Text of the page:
Significant NSW Duty Amendments in the Budget to Broaden the Duty Regime

Taxation & Revenue

minutes reading time

DATE PUBLISHED: October 24, 2023

The 2023-24 NSW State Budget released by Treasurer, Daniel Mookhey, on Tuesday, 19 September 2023 contained a number of undesirable, unpleasant surprises for taxpayers in the State.

For taxpayers that are in the process of, or are planning, undertaking corporate reconstruction transactions, the proposed measures could have significant implications. Further, for private unit trust schemes, there are revised measures which will have the effect of bringing more transactions within the ambit of landholder duty in NSW.

what are the proposed amendments?

The key measures included within the proposed amendments included:

Corporate reconstruction exemption

Currently, there is a full duty exemption whereby duty is not chargeable where property or assets are transferred between members of a corporate group.

In the NSW Budget, it was announced that this 100% exemption will be removed and replaced with only a 90% reduction. In other words, a duty liability equivalent to 10% of the duty that would otherwise be payable, will apply going forward.

Significant interest threshold for private unit trusts

Currently, landholder duty has the potential of being applicable on acquisitions of a ‘significant interest’ in a landholder, which is 50% or more for a private landholder (i.e. for both private companies and private unit trusts).

Under the proposed amendments, the significant interest threshold for private unit trusts is being reduced from 50% to 20%.

Corporate reconstruction exemption

Further to the significant interest threshold for private unit trusts changes, the ‘linked entity’ rules will change such that the value of landholdings held by linked entities will need to be included within the landholdings of a landholder where there is a 20% or greater interest in the linked entity (i.e. an increase from the current 50% threshold).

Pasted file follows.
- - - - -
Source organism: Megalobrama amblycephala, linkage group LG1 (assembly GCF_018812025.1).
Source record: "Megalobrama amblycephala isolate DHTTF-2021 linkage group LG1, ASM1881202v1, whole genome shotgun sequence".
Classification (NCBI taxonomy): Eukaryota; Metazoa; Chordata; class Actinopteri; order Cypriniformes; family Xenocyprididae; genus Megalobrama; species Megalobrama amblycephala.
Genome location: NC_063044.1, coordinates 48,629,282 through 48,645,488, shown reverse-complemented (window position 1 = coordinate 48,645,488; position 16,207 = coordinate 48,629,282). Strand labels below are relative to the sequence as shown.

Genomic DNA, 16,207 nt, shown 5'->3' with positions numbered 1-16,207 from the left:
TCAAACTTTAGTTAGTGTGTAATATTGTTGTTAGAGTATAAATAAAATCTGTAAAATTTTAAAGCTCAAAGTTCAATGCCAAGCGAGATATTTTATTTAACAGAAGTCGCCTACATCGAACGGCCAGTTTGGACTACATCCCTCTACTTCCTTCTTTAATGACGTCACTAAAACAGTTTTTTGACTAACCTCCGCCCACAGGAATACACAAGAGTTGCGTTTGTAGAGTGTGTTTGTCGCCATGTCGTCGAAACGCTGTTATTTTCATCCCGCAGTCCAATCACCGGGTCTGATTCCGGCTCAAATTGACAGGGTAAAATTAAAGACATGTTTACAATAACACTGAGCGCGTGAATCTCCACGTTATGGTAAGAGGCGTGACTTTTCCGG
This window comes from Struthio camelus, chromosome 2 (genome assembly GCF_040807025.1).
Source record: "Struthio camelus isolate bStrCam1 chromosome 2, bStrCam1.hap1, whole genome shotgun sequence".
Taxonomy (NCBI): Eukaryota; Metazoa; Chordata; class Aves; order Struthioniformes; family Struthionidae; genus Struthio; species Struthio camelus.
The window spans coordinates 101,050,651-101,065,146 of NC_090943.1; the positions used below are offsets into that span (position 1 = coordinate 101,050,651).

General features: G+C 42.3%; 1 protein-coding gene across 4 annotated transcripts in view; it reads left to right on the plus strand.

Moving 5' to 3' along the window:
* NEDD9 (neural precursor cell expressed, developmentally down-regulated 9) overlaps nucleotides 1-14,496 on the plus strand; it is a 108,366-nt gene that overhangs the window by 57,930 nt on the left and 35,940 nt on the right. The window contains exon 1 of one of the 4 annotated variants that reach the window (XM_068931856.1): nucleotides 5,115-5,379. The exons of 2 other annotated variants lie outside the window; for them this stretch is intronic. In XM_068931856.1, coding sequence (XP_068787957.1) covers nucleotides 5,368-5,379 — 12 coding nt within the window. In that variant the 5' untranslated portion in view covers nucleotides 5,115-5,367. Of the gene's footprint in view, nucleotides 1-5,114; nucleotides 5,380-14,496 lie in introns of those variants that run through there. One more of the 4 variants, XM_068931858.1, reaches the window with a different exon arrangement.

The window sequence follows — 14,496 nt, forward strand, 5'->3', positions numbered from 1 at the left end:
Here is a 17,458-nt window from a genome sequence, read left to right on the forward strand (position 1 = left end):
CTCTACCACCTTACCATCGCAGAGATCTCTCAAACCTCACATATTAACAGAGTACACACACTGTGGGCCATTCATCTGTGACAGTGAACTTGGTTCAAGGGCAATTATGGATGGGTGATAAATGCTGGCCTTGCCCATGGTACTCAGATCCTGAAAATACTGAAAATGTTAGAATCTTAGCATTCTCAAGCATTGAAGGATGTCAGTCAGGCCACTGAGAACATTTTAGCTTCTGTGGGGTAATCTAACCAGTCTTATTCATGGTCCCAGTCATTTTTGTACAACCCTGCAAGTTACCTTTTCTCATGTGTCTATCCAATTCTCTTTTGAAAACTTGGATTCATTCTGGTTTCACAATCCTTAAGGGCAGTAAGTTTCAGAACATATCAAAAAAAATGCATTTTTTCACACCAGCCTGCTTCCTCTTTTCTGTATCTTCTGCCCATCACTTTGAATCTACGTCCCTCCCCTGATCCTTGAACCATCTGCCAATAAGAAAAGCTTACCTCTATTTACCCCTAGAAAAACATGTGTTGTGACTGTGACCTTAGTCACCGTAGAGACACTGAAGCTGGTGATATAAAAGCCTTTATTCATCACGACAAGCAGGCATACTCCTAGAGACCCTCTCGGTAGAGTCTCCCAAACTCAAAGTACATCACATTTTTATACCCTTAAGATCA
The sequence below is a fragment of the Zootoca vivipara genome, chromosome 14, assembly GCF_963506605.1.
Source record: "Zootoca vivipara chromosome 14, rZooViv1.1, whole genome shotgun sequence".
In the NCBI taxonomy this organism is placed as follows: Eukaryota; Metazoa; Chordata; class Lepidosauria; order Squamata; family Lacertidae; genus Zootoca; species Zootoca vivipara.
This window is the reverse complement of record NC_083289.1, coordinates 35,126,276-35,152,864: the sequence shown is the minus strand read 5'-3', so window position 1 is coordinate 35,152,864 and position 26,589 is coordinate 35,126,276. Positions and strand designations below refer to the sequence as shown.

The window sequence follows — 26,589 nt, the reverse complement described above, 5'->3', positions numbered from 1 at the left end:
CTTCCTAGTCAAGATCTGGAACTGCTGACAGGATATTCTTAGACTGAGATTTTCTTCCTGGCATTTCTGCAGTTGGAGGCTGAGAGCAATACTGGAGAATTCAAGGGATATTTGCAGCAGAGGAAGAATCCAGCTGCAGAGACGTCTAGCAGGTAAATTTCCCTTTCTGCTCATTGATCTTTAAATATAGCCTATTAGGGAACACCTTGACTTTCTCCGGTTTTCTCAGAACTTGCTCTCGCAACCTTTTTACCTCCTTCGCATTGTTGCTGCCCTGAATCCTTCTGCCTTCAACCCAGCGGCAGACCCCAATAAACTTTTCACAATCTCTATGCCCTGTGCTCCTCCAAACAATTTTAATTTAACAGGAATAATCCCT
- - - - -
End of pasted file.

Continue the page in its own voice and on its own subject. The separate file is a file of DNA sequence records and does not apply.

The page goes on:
Other amendments

In addition to the above, there are other amendments introduced in the NSW State Budget, for example:

  1. There are increases to fixed or nominal duty currently charged in respect of various transactions in NSW;
  2. In order for the principal place of residence land tax exemption to apply, there will be a rule requiring all of the persons who use and occupy the land to own at least a 25% interest in the land;
  3. The introduction of a new regime for wholesale unit trusts.

Who does the amendments not apply to?

Corporate reconstruction exemption

For the corporate reconstruction exemption, the 100% exemption will continue to apply to the following transactions:

  1. Transactions that occur before 1 February 2024;
  2. By way of transitional rules, transactions occurring on or after 1 February 2024 where the transaction arose from an agreement or arrangement entered into before 19 September 2023;
  3. Application for exemptions lodged with Revenue NSW on or before 1 April 2024.

Private unit trusts

The new 20% threshold will not apply to wholesale unit trusts (i.e. whilst there are a number of requirements to meet, this may include some entities where the majority of units in the fund are held by qualified investors, amongst other things).

The 50% threshold for private companies will remain too. 

how can MCW help?

If you would like to discuss the implications of these NSW State Budget measures, please contact the MCW team for a discussion.

Our team is able to assist with the following and other issues:

  • Structuring and implementing transactions and restructures in a manner and timeframe that assists with eliminating the incoming 10% duty leakage.
  • Structuring and/or qualification of corporate vehicles as wholesale unit trusts, to benefit from higher duty thresholds.
  • Duty advice on transactions in the context of the proposed changes.

With a market-leading corporate and taxation law practice, Team MCW would welcome an opportunity to assist you or your clients on any aspects of the area of the law. 


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